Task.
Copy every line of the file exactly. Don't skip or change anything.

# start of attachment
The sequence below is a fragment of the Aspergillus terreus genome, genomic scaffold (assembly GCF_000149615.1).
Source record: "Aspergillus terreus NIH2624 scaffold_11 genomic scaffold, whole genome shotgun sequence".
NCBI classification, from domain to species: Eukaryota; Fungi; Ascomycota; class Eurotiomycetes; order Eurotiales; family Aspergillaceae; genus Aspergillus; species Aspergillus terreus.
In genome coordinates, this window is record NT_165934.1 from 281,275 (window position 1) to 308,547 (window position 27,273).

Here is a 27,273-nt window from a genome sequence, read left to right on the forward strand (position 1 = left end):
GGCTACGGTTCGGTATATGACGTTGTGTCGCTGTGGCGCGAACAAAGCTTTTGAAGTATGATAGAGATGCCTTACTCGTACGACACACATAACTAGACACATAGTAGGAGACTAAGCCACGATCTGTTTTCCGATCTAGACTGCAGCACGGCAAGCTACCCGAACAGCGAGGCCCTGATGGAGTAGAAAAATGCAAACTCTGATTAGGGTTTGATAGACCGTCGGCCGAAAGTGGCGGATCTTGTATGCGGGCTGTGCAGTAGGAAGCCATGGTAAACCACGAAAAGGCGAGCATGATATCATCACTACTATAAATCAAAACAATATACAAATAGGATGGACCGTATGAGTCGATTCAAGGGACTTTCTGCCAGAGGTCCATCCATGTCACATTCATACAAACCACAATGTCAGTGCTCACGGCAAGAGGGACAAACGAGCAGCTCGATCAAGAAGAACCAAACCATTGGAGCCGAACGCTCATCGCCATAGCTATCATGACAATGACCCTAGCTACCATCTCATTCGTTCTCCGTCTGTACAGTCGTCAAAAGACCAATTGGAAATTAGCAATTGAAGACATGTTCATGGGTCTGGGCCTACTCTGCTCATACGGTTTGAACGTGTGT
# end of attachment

The sequence below is a fragment of the Aspergillus terreus genome, genomic scaffold (assembly GCF_000149615.1).
Source record: "Aspergillus terreus NIH2624 scaffold_11 genomic scaffold, whole genome shotgun sequence".
NCBI classification, from domain to species: Eukaryota; Fungi; Ascomycota; class Eurotiomycetes; order Eurotiales; family Aspergillaceae; genus Aspergillus; species Aspergillus terreus.
In genome coordinates, this window is record NT_165934.1 from 281,275 (window position 1) to 308,547 (window position 27,273).

Here is a 27,273-nt window from a genome sequence, read left to right on the forward strand (position 1 = left end):
GGCTACGGTTCGGTATATGACGTTGTGTCGCTGTGGCGCGAACAAAGCTTTTGAAGTATGATAGAGATGCCTTACTCGTACGACACACATAACTAGACACATAGTAGGAGACTAAGCCACGATCTGTTTTCCGATCTAGACTGCAGCACGGCAAGCTACCCGAACAGCGAGGCCCTGATGGAGTAGAAAAATGCAAACTCTGATTAGGGTTTGATAGACCGTCGGCCGAAAGTGGCGGATCTTGTATGCGGGCTGTGCAGTAGGAAGCCATGGTAAACCACGAAAAGGCGAGCATGATATCATCACTACTATAAATCAAAACAATATACAAATAGGATGGACCGTATGAGTCGATTCAAGGGACTTTCTGCCAGAGGTCCATCCATGTCACATTCATACAAACCACAATGTCAGTGCTCACGGCAAGAGGGACAAACGAGCAGCTCGATCAAGAAGAACCAAACCATTGGAGCCGAACGCTCATCGCCATAGCTATCATGACAATGACCCTAGCTACCATCTCATTCGTTCTCCGTCTGTACAGTCGTCAAAAGACCAATTGGAAATTAGCAATTGAAGACATGTTCATGGGTCTGGGCCTACTCTGCTCATACGGTTTGAACGTGTGT